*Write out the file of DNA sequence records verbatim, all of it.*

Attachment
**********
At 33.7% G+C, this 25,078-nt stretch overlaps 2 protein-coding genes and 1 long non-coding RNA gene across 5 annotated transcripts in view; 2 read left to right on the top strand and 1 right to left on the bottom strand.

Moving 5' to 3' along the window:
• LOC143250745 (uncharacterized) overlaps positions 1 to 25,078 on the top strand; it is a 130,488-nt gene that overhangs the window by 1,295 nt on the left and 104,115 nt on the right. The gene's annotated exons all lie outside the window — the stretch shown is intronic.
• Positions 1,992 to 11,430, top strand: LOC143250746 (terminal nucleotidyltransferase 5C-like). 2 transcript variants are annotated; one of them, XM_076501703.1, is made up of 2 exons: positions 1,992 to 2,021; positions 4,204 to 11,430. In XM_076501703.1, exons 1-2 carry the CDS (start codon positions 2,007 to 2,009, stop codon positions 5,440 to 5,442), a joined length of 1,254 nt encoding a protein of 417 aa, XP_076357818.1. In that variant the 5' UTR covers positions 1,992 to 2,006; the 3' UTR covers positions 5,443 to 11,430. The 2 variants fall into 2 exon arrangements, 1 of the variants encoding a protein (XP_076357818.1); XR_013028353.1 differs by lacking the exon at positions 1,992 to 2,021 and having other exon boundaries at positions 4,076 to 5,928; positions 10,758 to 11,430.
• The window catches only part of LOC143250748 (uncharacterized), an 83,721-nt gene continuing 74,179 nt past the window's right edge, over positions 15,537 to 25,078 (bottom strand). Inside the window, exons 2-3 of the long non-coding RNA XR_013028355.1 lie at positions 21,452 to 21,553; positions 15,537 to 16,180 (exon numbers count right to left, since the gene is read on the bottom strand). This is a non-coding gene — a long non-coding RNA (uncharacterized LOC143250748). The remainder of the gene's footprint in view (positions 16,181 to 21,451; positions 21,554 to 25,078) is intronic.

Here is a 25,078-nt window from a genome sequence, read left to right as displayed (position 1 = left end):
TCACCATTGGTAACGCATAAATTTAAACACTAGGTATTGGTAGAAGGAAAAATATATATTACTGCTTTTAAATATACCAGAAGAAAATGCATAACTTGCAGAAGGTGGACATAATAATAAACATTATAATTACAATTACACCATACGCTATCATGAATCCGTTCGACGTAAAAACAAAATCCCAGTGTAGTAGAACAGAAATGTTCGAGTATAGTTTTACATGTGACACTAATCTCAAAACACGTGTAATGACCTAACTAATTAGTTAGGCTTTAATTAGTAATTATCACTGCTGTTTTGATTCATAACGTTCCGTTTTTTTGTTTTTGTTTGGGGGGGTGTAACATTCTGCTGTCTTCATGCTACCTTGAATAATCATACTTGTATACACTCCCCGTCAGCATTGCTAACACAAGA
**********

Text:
At 33.7% G+C, this 25,078-nt stretch overlaps 2 protein-coding genes and 1 long non-coding RNA gene across 5 annotated transcripts in view; 2 read left to right on the top strand and 1 right to left on the bottom strand.

Moving 5' to 3' along the window:
• LOC143250745 (uncharacterized) overlaps positions 1 to 25,078 on the top strand; it is a 130,488-nt gene that overhangs the window by 1,295 nt on the left and 104,115 nt on the right. The gene's annotated exons all lie outside the window — the stretch shown is intronic.
• Positions 1,992 to 11,430, top strand: LOC143250746 (terminal nucleotidyltransferase 5C-like). 2 transcript variants are annotated; one of them, XM_076501703.1, is made up of 2 exons: positions 1,992 to 2,021; positions 4,204 to 11,430. In XM_076501703.1, exons 1-2 carry the CDS (start codon positions 2,007 to 2,009, stop codon positions 5,440 to 5,442), a joined length of 1,254 nt encoding a protein of 417 aa, XP_076357818.1. In that variant the 5' UTR covers positions 1,992 to 2,006; the 3' UTR covers positions 5,443 to 11,430. The 2 variants fall into 2 exon arrangements, 1 of the variants encoding a protein (XP_076357818.1); XR_013028353.1 differs by lacking the exon at positions 1,992 to 2,021 and having other exon boundaries at positions 4,076 to 5,928; positions 10,758 to 11,430.
• The window catches only part of LOC143250748 (uncharacterized), an 83,721-nt gene continuing 74,179 nt past the window's right edge, over positions 15,537 to 25,078 (bottom strand). Inside the window, exons 2-3 of the long non-coding RNA XR_013028355.1 lie at positions 21,452 to 21,553; positions 15,537 to 16,180 (exon numbers count right to left, since the gene is read on the bottom strand). This is a non-coding gene — a long non-coding RNA (uncharacterized LOC143250748). The remainder of the gene's footprint in view (positions 16,181 to 21,451; positions 21,554 to 25,078) is intronic.

Here is a 25,078-nt window from a genome sequence, read left to right as displayed (position 1 = left end):
TCACCATTGGTAACGCATAAATTTAAACACTAGGTATTGGTAGAAGGAAAAATATATATTACTGCTTTTAAATATACCAGAAGAAAATGCATAACTTGCAGAAGGTGGACATAATAATAAACATTATAATTACAATTACACCATACGCTATCATGAATCCGTTCGACGTAAAAACAAAATCCCAGTGTAGTAGAACAGAAATGTTCGAGTATAGTTTTACATGTGACACTAATCTCAAAACACGTGTAATGACCTAACTAATTAGTTAGGCTTTAATTAGTAATTATCACTGCTGTTTTGATTCATAACGTTCCGTTTTTTTGTTTTTGTTTGGGGGGGTGTAACATTCTGCTGTCTTCATGCTACCTTGAATAATCATACTTGTATACACTCCCCGTCAGCATTGCTAACACAAGA